Ways you can use xAPI right now to enhance learning

By Sven Ove Sjølyst

In this pre-recorded video Sven Ove Sjolyst, Product Manager for CourseBuilder gives a walk-through of new improvements and features of CourseBuilder, with the spotlight particularly on xAPI implementation.

xAPI adds a whole new dimension when creating learning content, more than was achievable with SCORM; allowing a much richer experience and more micro level view of how users are interacting with content.

This Vlog explains the exciting changes that are now possible.

 


The uberisation of work

By Rachel Cook

uberisationChanges in the pattern of employment will have a significant impact on learning, recent research indicates. In many cases these effects are being felt already. L&D professionals need to make preparations now, so as not to be caught on the back foot.

Seismic changes are shaking the world of work. A shift is seen in the relationship between organisations and the people who work for them, typified by the disruption wrought in the transportation industry by Uber. Uber, a ride sharing app enabled by GPS and mobile technology, is now starting to dominate the US business travel market. According to the Economist and Certify, in the first quarter of 2016, Uber and Lyft accounted for 46% of business ‘ground transportation’ trips in America. Traditional competitors (notably, taxi firms) have been displaced with surprising speed. It is not just the technology that is causing this market disruption, but the business model used by the company. Uber has a permanent employee base which represents its core beliefs and practices but also a huge flexible component. Continue reading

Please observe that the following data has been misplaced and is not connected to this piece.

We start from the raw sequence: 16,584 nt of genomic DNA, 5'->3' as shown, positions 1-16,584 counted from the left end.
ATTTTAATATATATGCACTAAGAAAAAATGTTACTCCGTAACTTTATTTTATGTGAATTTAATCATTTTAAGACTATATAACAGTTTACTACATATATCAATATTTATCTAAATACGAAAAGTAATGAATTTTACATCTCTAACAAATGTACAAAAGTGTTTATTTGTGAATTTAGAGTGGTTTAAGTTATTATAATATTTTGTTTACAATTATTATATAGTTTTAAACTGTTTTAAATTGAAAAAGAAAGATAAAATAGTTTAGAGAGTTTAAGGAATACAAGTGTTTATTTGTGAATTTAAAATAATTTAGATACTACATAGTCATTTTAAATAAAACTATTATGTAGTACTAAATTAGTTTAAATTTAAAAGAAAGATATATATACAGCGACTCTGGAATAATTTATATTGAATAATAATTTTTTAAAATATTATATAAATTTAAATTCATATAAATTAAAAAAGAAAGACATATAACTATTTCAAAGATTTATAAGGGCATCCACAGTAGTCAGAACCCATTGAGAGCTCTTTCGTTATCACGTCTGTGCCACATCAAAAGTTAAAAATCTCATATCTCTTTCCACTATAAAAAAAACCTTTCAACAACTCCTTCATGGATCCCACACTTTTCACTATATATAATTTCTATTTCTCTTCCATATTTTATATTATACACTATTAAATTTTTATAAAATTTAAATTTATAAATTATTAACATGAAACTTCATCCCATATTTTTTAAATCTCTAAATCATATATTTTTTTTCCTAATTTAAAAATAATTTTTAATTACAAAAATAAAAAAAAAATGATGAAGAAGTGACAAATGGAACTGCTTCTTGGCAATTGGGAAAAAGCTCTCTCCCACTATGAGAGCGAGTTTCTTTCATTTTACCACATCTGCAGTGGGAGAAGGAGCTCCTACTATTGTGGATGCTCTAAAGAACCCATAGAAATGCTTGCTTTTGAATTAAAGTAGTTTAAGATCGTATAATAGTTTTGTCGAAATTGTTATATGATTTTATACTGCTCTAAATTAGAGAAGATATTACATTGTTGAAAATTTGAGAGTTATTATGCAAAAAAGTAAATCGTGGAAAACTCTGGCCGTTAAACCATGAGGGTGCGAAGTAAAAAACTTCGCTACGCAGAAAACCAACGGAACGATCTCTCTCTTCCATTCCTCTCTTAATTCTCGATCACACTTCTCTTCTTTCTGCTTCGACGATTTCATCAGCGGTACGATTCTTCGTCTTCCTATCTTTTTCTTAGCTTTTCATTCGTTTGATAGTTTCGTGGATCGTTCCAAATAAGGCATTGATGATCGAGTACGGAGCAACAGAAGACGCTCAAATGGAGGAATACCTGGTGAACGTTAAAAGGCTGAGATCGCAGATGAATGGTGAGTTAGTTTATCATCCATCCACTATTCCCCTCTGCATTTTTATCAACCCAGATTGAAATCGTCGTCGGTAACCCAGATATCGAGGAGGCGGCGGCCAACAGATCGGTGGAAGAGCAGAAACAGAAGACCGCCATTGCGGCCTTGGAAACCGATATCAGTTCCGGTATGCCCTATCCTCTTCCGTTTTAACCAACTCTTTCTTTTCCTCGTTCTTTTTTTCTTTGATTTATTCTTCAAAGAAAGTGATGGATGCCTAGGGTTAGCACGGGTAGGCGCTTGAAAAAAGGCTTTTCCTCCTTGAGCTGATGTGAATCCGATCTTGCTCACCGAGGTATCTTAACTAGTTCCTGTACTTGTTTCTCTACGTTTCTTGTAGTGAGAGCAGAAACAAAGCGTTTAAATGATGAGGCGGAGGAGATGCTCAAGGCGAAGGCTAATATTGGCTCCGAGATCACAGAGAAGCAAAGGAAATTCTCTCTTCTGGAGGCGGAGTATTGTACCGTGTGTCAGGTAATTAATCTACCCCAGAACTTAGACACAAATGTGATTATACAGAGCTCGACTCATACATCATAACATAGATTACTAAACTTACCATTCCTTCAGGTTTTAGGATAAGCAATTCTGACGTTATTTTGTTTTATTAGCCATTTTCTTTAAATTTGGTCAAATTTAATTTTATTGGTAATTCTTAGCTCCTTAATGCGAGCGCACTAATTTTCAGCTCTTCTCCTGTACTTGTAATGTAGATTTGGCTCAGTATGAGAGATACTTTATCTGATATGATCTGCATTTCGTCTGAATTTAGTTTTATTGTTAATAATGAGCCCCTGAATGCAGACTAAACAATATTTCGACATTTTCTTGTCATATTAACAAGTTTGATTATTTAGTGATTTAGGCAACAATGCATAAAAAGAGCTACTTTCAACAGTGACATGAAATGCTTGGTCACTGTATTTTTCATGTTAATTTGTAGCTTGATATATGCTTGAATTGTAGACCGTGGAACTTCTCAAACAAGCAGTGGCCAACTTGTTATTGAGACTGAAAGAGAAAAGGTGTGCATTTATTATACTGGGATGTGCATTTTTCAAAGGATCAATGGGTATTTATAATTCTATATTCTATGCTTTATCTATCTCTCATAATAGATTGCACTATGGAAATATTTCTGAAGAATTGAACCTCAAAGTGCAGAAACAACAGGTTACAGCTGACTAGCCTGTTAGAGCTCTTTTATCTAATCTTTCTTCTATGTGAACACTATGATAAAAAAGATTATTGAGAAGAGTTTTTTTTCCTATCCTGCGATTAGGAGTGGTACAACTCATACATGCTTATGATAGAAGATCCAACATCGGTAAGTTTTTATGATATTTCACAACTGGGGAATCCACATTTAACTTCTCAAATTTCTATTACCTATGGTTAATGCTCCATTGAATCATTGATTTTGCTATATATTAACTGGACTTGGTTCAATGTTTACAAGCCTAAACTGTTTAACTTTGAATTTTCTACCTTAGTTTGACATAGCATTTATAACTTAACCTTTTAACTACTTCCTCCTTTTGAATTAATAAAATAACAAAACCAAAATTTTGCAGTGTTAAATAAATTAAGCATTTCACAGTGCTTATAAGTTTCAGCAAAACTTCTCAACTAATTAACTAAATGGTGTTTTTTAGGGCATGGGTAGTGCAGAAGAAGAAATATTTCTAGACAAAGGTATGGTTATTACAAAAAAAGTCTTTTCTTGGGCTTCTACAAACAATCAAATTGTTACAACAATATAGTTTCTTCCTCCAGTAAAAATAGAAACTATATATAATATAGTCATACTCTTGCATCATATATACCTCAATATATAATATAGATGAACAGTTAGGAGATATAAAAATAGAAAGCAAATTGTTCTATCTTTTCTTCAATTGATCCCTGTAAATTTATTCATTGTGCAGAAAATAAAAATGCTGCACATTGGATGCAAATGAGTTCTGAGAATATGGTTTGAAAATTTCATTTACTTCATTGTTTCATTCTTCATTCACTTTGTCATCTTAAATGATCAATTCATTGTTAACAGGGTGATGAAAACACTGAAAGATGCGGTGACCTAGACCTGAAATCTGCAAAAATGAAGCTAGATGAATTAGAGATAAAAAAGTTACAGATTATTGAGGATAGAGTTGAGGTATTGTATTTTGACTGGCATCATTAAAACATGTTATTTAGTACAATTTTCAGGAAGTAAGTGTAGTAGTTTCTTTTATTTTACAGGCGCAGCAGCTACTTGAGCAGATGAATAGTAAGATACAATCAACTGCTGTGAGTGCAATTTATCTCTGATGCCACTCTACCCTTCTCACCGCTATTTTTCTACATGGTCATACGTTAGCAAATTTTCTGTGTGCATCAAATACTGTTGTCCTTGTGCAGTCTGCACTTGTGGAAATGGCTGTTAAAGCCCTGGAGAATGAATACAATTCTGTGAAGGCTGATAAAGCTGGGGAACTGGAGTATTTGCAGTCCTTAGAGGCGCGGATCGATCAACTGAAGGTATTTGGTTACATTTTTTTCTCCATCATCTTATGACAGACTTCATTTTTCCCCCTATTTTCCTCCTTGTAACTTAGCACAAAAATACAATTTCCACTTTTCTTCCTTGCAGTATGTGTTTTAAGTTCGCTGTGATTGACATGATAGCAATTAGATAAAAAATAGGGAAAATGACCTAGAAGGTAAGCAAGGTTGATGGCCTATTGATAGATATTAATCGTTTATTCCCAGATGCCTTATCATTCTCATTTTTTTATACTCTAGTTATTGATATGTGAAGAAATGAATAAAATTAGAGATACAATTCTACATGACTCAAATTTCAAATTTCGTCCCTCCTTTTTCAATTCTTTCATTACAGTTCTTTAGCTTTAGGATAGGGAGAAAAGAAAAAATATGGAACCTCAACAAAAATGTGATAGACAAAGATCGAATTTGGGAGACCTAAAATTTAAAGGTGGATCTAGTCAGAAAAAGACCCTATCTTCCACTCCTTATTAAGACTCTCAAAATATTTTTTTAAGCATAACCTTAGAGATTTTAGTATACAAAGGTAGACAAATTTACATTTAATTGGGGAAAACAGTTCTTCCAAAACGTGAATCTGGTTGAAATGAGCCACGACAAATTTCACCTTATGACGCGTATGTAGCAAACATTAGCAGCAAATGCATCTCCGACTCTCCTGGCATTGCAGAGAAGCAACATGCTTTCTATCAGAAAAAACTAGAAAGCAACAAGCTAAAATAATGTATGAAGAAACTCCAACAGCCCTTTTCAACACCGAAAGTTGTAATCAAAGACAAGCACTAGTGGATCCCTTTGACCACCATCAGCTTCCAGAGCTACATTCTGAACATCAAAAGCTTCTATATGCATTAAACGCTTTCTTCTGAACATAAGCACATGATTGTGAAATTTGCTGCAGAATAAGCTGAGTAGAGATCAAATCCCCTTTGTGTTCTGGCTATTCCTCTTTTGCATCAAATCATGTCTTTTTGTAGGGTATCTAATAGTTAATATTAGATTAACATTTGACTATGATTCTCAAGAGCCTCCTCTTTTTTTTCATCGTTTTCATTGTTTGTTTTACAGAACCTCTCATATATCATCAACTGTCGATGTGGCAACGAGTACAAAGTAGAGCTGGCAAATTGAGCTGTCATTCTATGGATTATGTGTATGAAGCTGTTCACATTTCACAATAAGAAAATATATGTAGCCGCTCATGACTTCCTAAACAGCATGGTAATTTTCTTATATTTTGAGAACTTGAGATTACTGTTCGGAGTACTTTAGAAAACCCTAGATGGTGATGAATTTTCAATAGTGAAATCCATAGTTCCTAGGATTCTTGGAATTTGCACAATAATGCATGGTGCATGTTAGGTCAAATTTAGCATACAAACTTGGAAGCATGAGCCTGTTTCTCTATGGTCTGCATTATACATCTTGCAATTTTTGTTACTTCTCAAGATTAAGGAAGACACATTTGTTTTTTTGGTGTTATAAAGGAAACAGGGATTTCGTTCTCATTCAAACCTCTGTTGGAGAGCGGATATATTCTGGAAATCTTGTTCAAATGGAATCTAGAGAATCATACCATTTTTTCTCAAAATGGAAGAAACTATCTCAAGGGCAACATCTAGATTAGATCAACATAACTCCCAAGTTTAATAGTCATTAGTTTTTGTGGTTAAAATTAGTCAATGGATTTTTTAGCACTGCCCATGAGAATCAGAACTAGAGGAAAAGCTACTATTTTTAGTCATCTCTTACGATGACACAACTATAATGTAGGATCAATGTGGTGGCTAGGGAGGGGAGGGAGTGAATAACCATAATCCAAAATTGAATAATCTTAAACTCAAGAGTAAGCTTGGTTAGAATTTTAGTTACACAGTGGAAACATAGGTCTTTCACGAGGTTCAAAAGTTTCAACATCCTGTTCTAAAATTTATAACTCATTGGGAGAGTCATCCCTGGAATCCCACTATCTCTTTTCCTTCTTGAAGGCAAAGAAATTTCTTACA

Vlog: the STARFISH model for gamification of learning

By John Helmer

starfish_vlogPeople talk a lot about gamification of learning but what does it really entail? Gaming structures and techniques can massively improve engagement with learning, and bring dry subjects like compliance vividly to life. But simply adding a leaderboard and a few badges your learners can win to a standard elearning course will not cut the mustard.

So how do you make sure your learning programme is really tapping into the authentic power of game-based learning?

In this, the first of a new series of learning vlogs introduced by our own Carl Crisostomo, Carole Bower takes to Brighton Beach to illustrate a handy mnemonic that can help you ensure your gamified learning programme is the real deal.

Contact us if you’d like to discuss how we can help you provide engaging and innovative gamified programmes for your learners.


The challenge of mobile learning content

By John Helmer

Illustration of happy learners using mobile learningResearch from Towards Maturity shows that two out of three learners find accessing mobile learning essential or very useful, and 57% like to be able to access learning on the go.

Meanwhile in the US, where 50% of the US workforce holds a job that is compatible with at least partial telework and approximately 20-25% of the workforce teleworks at some frequency (according to GlobalWorkplaceAnalytics.com) learning solutions that support mobile learning are increasingly being seen as essential.

67% of organisations in the Towards Maturity sample now offer mobile learning in some form, but many struggle with getting the right content in place for this channel.

The options can seem bewildering. Should you build or buy for a start?

Then, if you’ve decided to buy off the shelf e-learning content, where can you find mobile content that really works on mobile devices?

On the other hand, if you’ve decided to build your own, what are the important design principles you should follow – and which is the best content authoring tool to use?

Because we know these are troublesome issues for many of our regular readers, we recently put together a webinar that brought together the key experts within Lumesse Learning on mobile content. Between them they span the key fields of knowledge about

  • OTS content for mobile
  • Learning design for mobile
  • Technology for mobile authoring

To watch a recording of this lively roundtable session  – click the link below.

Webinar: Mobile learning content. How to get it, how to build it ­– and how to make it fabulous


How adaptive pathways make digital learning more elastic

By Nicholas Murphy